Reside in
                                                         Summari
                      warehouse
                                                           ze
                                                         Archive

              Introduction BI Session II 23.10.06Smita            38
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An Example of Data Integration

                                                       Operational
     Checking Account System                                        data
          Jyoti Das (name)
          Female (gender)                                        Customer
    Bounced check #145 on 1/5/95
        Opened account 1994                                       Jyoti Das
                                                                   Female
     Savings Account System                                 Bounced check #145
             Jyoti Das                                             Married
            F (gender)
       Opened account 1992                                 Owns 25 Shares Exxon
                                                            Customer since 1992
    Investment Account System
             Jyoti Das
       Owns 25 Shares Exxon
                                                                            data
        Opened account 1995                                            warehouse

                         Introduction BI Session II 23.10.06Smita                   39
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Cost and Size of a Data Warehouse
   Data warehouses are expensive undertakings (
    Avg cost: $2.2 million).
   Since a data warehouse is designed for the
    enterprise it has a typical storage size running
    from 50 Gb to over a Terabyte.
   Parallel computing to speed up data retrieval




                     Introduction BI Session II 23.10.06Smita   40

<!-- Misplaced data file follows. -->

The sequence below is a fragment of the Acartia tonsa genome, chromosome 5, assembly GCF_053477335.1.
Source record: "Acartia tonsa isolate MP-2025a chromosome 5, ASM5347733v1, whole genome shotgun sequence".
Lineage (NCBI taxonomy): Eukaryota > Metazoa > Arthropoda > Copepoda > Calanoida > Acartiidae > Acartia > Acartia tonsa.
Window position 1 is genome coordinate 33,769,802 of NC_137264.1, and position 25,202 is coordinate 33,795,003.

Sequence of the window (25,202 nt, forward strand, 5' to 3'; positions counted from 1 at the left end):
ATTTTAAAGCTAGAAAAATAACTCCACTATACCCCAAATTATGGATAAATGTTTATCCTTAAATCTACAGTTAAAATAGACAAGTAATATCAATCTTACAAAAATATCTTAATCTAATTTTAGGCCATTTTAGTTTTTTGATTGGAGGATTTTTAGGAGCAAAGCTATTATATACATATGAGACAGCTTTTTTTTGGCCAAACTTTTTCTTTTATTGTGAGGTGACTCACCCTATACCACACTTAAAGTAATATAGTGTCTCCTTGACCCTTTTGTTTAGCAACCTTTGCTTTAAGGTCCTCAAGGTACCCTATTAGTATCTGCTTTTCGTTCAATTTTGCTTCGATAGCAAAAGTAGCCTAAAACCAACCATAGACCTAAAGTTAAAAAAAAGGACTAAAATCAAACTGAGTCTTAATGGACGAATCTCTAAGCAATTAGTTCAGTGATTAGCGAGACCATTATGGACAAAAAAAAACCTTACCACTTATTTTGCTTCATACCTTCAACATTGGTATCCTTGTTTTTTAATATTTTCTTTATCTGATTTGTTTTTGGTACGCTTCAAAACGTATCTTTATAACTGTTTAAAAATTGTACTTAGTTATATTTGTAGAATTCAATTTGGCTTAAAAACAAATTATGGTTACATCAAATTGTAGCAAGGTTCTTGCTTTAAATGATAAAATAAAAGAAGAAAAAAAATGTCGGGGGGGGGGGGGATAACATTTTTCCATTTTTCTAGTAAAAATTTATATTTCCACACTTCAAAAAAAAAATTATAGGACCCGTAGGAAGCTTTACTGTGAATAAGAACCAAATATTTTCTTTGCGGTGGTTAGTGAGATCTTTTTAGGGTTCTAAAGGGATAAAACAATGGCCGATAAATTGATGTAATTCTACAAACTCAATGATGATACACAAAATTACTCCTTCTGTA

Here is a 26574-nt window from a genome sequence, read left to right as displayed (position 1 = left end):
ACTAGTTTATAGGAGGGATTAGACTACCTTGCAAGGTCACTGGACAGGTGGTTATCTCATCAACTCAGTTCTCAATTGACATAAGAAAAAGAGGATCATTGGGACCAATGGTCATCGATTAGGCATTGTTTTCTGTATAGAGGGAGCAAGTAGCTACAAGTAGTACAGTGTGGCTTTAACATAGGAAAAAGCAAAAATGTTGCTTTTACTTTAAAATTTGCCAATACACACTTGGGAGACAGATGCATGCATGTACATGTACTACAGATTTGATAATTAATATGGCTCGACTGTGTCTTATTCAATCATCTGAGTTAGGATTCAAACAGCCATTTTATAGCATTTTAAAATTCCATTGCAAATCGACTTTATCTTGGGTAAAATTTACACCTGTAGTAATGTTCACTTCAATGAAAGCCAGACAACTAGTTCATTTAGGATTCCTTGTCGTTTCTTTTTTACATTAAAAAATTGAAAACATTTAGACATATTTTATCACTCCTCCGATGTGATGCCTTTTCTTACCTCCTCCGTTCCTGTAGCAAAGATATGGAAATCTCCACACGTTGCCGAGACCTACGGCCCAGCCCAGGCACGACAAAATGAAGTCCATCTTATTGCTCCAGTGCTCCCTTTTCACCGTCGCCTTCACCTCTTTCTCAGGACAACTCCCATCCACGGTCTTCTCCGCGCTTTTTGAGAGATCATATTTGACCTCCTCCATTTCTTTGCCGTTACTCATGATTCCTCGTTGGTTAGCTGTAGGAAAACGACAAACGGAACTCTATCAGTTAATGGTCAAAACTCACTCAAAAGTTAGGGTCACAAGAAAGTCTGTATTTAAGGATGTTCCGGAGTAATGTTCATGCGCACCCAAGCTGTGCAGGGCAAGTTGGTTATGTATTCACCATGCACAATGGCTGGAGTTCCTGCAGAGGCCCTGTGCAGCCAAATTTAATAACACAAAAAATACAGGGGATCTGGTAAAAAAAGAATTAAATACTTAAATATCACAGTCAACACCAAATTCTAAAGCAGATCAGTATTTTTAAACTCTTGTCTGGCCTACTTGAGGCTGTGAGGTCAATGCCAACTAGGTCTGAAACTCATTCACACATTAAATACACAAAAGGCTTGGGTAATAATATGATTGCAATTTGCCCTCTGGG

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                   The Data Mart
   A lower-cost, scaled-down version of the
    data warehouse designed for the strategic
    business unit (SBU) or department level.
   An excellent first step for many
    organizations.
   Main problem: data marts often differ from
    department to department.
   Two approaches:
       data marts  enterprise-wide system
       data warehouse  data marts

                     Introduction BI Session II 23.10.06Smita   41
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       An Architecture for Data Warehousing
                                metadata

                                                                         EIS


                                                                DSS

external sources
                   extraction         used                            OLAP
                   cleaning           by
                                data
                   validation warehouse
                                                                data
                   summariza
                   tion.                                        mining


  operational                                                         query
  databases


                                 data mart
                     Introduction BI Session II 23.10.06Smita             42
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On-Line Analytical Processing
(OLAP)
   Term introduced by E.F. Codd (1993) in
    contrast to On-Line Transaction Processing
    (OLTP)
   The OLAP Council’s definition:
“A category of software technology that enables
    analysts, managers and executives to gain insight
    into data through fast, consistent, interactive
    access to a wide variety of possible views of
    information that have been transformed from raw
    data to reflect the real dimensionality of the
    enterprise as understood by the user”


                    Introduction BI Session II 23.10.06Smita   43
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On-Line Analytical Processing
(OLAP)
   Basic idea: users should be able to
    manipulate enterprise data models across
    many dimensions to understand changes
    that are occurring.
   Data used in OLAP should be in the form of
    a multi-dimensional cube.


                                             Market
                                                      Product
                 Introduction BI Session II 23.10.06Smita       44
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Dimensional Hierarchies

   Each dimension can be hierarchically structured
                                    Year                       Country

          Type of
          product                 Month                         State

          Product
                                   Week                         City

            Item
                                     Day                        Store

                    Introduction BI Session II 23.10.06Smita             45